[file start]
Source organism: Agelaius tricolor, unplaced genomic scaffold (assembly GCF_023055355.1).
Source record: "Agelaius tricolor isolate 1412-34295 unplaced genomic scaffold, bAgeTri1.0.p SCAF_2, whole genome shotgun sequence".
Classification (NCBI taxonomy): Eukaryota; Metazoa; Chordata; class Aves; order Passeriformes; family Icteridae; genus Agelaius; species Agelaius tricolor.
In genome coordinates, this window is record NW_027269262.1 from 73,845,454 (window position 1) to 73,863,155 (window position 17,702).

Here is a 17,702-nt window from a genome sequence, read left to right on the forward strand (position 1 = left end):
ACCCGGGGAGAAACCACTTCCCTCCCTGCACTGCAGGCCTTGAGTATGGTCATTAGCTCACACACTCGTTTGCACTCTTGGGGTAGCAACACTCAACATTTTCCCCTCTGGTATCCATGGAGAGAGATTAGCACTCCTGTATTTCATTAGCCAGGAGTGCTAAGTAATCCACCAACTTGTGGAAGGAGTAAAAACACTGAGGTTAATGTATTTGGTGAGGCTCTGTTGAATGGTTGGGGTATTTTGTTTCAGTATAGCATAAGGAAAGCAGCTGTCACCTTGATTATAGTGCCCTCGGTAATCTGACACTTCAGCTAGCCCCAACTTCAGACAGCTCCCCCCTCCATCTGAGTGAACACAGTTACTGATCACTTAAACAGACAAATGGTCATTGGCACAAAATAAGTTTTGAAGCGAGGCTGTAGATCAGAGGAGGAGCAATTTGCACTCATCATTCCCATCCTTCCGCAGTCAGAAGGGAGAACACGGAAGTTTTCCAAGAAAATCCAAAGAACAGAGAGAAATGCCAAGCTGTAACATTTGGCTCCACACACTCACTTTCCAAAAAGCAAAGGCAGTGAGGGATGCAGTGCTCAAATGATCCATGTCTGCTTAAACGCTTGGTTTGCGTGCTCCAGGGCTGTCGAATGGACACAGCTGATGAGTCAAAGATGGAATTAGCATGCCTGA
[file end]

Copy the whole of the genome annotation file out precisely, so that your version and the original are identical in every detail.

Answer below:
Source organism: Agelaius tricolor, unplaced genomic scaffold (assembly GCF_023055355.1).
Source record: "Agelaius tricolor isolate 1412-34295 unplaced genomic scaffold, bAgeTri1.0.p SCAF_2, whole genome shotgun sequence".
Classification (NCBI taxonomy): Eukaryota; Metazoa; Chordata; class Aves; order Passeriformes; family Icteridae; genus Agelaius; species Agelaius tricolor.
In genome coordinates, this window is record NW_027269262.1 from 73,845,454 (window position 1) to 73,863,155 (window position 17,702).

Here is a 17,702-nt window from a genome sequence, read left to right on the forward strand (position 1 = left end):
ACCCGGGGAGAAACCACTTCCCTCCCTGCACTGCAGGCCTTGAGTATGGTCATTAGCTCACACACTCGTTTGCACTCTTGGGGTAGCAACACTCAACATTTTCCCCTCTGGTATCCATGGAGAGAGATTAGCACTCCTGTATTTCATTAGCCAGGAGTGCTAAGTAATCCACCAACTTGTGGAAGGAGTAAAAACACTGAGGTTAATGTATTTGGTGAGGCTCTGTTGAATGGTTGGGGTATTTTGTTTCAGTATAGCATAAGGAAAGCAGCTGTCACCTTGATTATAGTGCCCTCGGTAATCTGACACTTCAGCTAGCCCCAACTTCAGACAGCTCCCCCCTCCATCTGAGTGAACACAGTTACTGATCACTTAAACAGACAAATGGTCATTGGCACAAAATAAGTTTTGAAGCGAGGCTGTAGATCAGAGGAGGAGCAATTTGCACTCATCATTCCCATCCTTCCGCAGTCAGAAGGGAGAACACGGAAGTTTTCCAAGAAAATCCAAAGAACAGAGAGAAATGCCAAGCTGTAACATTTGGCTCCACACACTCACTTTCCAAAAAGCAAAGGCAGTGAGGGATGCAGTGCTCAAATGATCCATGTCTGCTTAAACGCTTGGTTTGCGTGCTCCAGGGCTGTCGAATGGACACAGCTGATGAGTCAAAGATGGAATTAGCATGCCTGA